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    Helmut Krämer-Eis explains unicorns, EIB blog usage

    Allar and Matt uncover the imaginative names investors give fast-growing new companies, from unicorns to gazelles, dragons and…cockroaches

    A unicorn is a privately held company with a valuation of more than USD 1 billion

    When a company sells shares to the public, it’s called a dragon if it’s worth more than the entire size of the venture capital fund that first invested in it

    If you like fairy stories, you’ll enjoy the work of Helmut Krämer-Eis, chief economist of the European Investment Fund. You probably don’t associate finance with fairy stories, but Helmut points out in this episode of A Dictionary of Finance that investors have turned to mythical creatures to describe flourishing new companies.

    Perhaps when you risk your money with an investment, you need to believe in the company just as much as a five-year-old child listening to a story of flying horses needs to believe in magic? In any case, Helmut explains what kinds of companies can be called a dragon or a unicorn, as well as a gazelle. Allar weighs in with the definition of a cockroach company…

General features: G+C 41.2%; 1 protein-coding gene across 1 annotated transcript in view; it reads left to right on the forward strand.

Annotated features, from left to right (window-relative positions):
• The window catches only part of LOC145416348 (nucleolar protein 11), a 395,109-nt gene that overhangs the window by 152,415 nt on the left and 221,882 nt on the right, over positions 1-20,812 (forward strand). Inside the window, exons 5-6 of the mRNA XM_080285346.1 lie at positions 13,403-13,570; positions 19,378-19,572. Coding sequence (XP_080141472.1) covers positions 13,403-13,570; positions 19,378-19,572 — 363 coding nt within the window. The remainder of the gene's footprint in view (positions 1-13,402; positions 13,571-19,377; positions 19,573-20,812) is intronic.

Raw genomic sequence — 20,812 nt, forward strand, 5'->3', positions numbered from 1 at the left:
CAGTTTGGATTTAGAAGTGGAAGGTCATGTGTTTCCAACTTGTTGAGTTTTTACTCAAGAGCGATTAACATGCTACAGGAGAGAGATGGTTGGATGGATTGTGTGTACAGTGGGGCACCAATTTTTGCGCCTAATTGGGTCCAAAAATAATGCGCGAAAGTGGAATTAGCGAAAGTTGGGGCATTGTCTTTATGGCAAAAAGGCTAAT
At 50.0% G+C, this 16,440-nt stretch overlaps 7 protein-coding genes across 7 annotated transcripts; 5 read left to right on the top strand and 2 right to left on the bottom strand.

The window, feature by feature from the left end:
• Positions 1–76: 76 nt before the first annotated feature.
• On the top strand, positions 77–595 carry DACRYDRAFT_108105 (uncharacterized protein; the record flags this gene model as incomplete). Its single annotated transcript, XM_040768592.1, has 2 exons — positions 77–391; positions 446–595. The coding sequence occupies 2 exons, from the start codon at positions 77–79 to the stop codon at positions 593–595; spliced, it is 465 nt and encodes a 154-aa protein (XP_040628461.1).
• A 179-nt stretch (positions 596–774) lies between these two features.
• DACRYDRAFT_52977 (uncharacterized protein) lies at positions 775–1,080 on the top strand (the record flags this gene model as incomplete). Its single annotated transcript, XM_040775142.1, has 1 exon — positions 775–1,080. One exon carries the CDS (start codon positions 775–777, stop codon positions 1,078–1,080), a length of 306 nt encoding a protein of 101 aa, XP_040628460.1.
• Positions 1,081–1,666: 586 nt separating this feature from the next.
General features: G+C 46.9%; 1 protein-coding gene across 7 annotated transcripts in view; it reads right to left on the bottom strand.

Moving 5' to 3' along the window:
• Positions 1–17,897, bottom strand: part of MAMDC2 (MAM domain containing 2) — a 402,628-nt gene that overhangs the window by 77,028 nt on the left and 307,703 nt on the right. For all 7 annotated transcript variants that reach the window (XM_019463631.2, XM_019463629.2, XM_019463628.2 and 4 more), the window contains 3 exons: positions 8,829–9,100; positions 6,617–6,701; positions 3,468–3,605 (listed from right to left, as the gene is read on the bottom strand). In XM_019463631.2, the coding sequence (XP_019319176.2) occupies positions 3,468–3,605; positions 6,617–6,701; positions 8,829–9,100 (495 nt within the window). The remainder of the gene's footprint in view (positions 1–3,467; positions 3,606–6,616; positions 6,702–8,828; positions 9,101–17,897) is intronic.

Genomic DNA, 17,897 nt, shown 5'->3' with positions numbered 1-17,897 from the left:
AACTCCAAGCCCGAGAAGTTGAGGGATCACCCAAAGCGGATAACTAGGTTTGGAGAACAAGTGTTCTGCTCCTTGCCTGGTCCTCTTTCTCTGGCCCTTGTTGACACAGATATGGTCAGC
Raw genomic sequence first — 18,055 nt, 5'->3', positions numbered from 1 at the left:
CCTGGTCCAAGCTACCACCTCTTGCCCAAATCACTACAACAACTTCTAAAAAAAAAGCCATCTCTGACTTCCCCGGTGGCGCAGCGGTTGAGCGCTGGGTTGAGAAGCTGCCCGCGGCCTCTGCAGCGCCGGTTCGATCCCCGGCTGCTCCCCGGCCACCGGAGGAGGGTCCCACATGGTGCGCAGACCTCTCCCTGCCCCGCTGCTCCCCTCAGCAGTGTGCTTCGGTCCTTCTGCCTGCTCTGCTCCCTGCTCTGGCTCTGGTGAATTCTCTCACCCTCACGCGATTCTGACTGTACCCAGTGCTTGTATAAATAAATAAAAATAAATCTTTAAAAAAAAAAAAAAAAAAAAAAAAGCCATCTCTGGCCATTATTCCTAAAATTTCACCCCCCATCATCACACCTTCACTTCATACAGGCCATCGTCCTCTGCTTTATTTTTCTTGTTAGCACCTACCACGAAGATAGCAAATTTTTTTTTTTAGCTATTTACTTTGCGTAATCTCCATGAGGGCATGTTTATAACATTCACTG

There are 170 unicorns around the world and 21 in Europe. Of those, 10 have been supported by financing from the European Investment Fund, which provides financing to small and medium-sized companies and is part of the European Investment Bank Group.

    Subscribe to A Dictionary of Finance podcast in the iTunes podcast app or on other podcast platforms like Stitcher. You can suggest topics for future podcasts by tweeting to Matt or Allar. We’re @EIBMatt and @AllarTankler.